Character Design and losing track
[private]Here’s an interesting anecdote in regards to Art & Story discussions. As stated in some recent episodes, Mark and I are working on a new story for Sugary Serials. The way we usually work is, Mark comes up with a lot of the costume and other visual designs, while I focus on the inner lives of the characters and other thematic elements. In this new story we’re trying to land a more “animated” style, so I’m taking Mark’s initial costume designs and paring them down to a simplified style. Then the interesting thing happened–a character named Farz, a character whom I’ve done some sketches of recently, became the topic of the first redesign.
Here’s the thing worth noting. Upon seeing Mark’s initial sketch of her, I decided that she would be a rough-and-tumble, no-nonsense sort of mechanic. Pretty, but in a Sigourney Weaver way. Mark noticed that my turnaround of Farz didn’t quite capture that “pretty but tough” character that he and I had talked about. I thought she looked plenty tough, and I was ready to write his criticism off. Then my wife agreed with him (and wives are so often correct), so I took another stab at Farz:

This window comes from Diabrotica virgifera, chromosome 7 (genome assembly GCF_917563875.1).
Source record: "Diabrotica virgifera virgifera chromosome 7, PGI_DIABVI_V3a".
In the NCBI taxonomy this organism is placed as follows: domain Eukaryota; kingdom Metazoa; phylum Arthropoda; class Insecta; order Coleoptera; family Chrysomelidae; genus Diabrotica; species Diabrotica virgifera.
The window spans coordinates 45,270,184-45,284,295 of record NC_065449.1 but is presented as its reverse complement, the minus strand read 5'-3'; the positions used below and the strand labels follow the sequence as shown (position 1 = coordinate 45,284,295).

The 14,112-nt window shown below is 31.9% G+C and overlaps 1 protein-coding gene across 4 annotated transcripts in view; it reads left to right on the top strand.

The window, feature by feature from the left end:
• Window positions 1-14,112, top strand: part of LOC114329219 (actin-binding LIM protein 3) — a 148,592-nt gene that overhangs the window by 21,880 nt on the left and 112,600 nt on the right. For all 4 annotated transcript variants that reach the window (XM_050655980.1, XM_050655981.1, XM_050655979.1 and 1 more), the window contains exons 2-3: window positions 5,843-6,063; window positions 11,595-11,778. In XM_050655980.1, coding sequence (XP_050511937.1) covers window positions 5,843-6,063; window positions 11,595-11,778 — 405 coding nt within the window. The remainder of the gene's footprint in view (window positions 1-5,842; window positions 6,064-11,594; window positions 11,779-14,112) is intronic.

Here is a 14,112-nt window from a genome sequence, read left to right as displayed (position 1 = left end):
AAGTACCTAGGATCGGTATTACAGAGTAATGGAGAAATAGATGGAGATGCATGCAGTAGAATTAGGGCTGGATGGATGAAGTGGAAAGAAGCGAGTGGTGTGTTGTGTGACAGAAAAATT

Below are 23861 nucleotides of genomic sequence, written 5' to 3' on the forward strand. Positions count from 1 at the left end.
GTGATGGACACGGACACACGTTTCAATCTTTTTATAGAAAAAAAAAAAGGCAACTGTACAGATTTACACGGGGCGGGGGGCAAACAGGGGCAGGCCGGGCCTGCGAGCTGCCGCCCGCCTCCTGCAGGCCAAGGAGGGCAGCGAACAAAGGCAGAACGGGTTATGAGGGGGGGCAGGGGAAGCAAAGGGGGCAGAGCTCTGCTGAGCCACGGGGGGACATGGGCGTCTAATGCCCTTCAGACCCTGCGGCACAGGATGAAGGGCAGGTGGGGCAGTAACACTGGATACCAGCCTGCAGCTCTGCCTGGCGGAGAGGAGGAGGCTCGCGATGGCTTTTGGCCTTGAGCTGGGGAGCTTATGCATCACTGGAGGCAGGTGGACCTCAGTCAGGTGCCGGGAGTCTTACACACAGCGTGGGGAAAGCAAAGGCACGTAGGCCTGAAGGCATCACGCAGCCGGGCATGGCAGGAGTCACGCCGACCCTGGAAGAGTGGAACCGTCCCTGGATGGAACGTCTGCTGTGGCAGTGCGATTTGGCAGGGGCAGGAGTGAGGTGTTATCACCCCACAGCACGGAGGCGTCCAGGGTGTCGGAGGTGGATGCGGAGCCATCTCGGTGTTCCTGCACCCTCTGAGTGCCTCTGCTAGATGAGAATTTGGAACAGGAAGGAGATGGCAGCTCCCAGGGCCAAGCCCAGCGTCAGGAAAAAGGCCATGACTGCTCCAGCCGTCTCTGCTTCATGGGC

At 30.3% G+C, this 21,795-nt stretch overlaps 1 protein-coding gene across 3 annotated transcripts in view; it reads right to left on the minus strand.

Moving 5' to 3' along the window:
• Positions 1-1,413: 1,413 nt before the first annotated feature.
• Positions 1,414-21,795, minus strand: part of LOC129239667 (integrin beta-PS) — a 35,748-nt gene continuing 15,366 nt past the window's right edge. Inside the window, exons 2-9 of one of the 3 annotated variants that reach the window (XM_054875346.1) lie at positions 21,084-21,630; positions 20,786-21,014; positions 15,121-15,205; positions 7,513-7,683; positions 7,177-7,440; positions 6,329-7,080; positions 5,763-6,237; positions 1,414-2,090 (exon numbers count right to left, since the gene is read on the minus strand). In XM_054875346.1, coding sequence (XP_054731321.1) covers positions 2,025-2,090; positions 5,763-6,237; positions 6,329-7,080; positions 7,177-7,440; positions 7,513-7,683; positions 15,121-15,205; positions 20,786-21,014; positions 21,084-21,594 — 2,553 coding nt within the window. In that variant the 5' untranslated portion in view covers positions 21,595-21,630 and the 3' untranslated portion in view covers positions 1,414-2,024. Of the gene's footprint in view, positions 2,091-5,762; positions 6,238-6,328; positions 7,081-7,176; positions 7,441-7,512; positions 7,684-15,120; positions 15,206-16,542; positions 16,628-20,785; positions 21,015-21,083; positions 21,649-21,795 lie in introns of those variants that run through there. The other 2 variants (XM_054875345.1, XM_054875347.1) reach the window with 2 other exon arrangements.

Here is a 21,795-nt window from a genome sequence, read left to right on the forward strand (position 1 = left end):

I thickened up her waist a bit, and made her jaw more angular. I have to admit that both Mark and my wife were absolutely right. I was relying on standbys that I normally turn to when drawing feminine beauty, forgetting that it has many inflections, forgetting that Farz should be both pretty but rugged.
The moral is that when we collaborate we should listen to the input of the other parties involved, and we should never rest on our comfort zones. I would never have thought to make Farz’s jaw so angular, but after making it so, she looks much more true to the inner life that I had suggested she had. That’s the fun of collaboration–providing that we don’t let our egos get too involved in the process.